This is the script of this morning’s Thought for the Day on BBC Radio 4’s Today programme.

President Zelenskiy’s address to Parliament yesterday was another step in maintaining solidarity with Ukraine.

I simply can’t imagine what it will be like to live in Ukraine right now – waiting for the military onslaught that threatens to accompany the first anniversary of the Russian invasion. I can’t imagine such fear of the imminent unknown, having no control over what is to come.

As Anna Reid illustrates in her excellent book Borderlands, Ukrainians live on an edge, a border between Europe and Asia.

But, living on an edge – the word for it is ‘liminality’ – changes perspective as well as behaviour. I have good friends who live in Basel which borders Germany, France and Switzerland. Wherever you go there you have to pay attention to a different language, variations of culture and history, architecture and mood. You drive down a road and find you’ve been in two or three countries. And this means navigating strangeness, respecting difference.

Now, nothing should ever trivialise the predicament in which Ukraine currently find itself. Although for many of us, borders do not represent a threat, simply dividing, but also open us up to new people and experiences, this is not the case with Ukraine: their border is characterised by extreme violence, fear and blood.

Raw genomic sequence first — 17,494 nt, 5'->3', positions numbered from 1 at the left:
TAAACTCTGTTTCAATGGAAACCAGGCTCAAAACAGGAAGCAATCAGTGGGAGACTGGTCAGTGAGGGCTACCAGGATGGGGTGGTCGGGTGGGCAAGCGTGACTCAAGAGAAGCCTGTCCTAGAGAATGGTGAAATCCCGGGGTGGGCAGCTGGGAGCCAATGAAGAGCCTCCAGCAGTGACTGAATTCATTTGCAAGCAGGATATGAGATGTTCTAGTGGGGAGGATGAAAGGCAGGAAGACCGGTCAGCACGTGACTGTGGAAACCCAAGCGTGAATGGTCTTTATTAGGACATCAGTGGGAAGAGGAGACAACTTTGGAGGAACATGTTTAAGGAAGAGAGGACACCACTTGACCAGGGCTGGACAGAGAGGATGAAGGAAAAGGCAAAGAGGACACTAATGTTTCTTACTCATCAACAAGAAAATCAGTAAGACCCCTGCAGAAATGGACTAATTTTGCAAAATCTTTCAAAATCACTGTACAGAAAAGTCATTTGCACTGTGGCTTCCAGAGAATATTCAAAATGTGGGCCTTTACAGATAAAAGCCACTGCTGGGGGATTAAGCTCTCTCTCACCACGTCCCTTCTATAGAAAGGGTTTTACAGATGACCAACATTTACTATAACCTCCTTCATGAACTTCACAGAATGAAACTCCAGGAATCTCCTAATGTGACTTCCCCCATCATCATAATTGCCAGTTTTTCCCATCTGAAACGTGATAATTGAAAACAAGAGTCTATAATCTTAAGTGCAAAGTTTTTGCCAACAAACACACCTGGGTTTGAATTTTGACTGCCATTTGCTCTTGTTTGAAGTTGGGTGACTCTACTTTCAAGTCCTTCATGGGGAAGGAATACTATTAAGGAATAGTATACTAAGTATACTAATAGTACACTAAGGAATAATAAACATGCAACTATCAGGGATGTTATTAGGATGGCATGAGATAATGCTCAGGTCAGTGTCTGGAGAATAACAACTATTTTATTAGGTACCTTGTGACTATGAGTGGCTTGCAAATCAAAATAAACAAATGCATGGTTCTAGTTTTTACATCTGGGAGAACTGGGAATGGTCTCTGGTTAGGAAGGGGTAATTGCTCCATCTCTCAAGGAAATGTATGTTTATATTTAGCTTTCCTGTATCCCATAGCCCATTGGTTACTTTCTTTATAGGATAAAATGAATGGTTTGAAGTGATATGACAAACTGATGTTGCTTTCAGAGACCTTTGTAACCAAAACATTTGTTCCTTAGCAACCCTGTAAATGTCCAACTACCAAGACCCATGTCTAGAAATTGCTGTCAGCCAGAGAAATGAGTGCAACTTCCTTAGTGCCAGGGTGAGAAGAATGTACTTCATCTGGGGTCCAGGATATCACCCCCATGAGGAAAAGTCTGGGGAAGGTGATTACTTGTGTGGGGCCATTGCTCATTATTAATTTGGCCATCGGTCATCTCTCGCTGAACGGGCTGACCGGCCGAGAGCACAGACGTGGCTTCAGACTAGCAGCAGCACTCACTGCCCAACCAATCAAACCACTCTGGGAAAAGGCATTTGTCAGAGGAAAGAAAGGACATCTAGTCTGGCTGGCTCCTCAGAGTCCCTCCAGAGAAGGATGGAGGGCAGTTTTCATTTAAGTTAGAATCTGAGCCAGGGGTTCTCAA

Yet, there is a parallel in the ways people think and relate in any context. Living on an edge compels us to face difference and respect narratives that are not mine. Having been a professional linguist many years ago, I understand what it is like to look, think and listen through the lens of a different culture – a people whose story is different from mine.

But, the bigger influence on me is the Judeo-Christian tradition which tracks the formative story of people for whom home is always contested, estranged or constantly moving. In fact, the earliest credal statement in the Hebrew Scriptures begins with a striking statement: “My father was a wandering Aramaean…” Exile is one of the major biblical themes – and this is a reality we are now seeing every day as millions of Ukrainians flee. In the biblical story people are exiled without their consent, often at the sharp end of an empire’s weaponry. Jesus himself constantly crossed borders to be where people actually stood – never seducing anyone with false promises, but being realistic about the brutality of the world. He, too, paid with his life. For him the injunction to “love my neighbour as myself” was never some romantic idea – it is costly, especially for those who live on a sharp edge.

I look at Ukraine from a place of security; but, I can also look through the lens of their experience to better understand my own, too.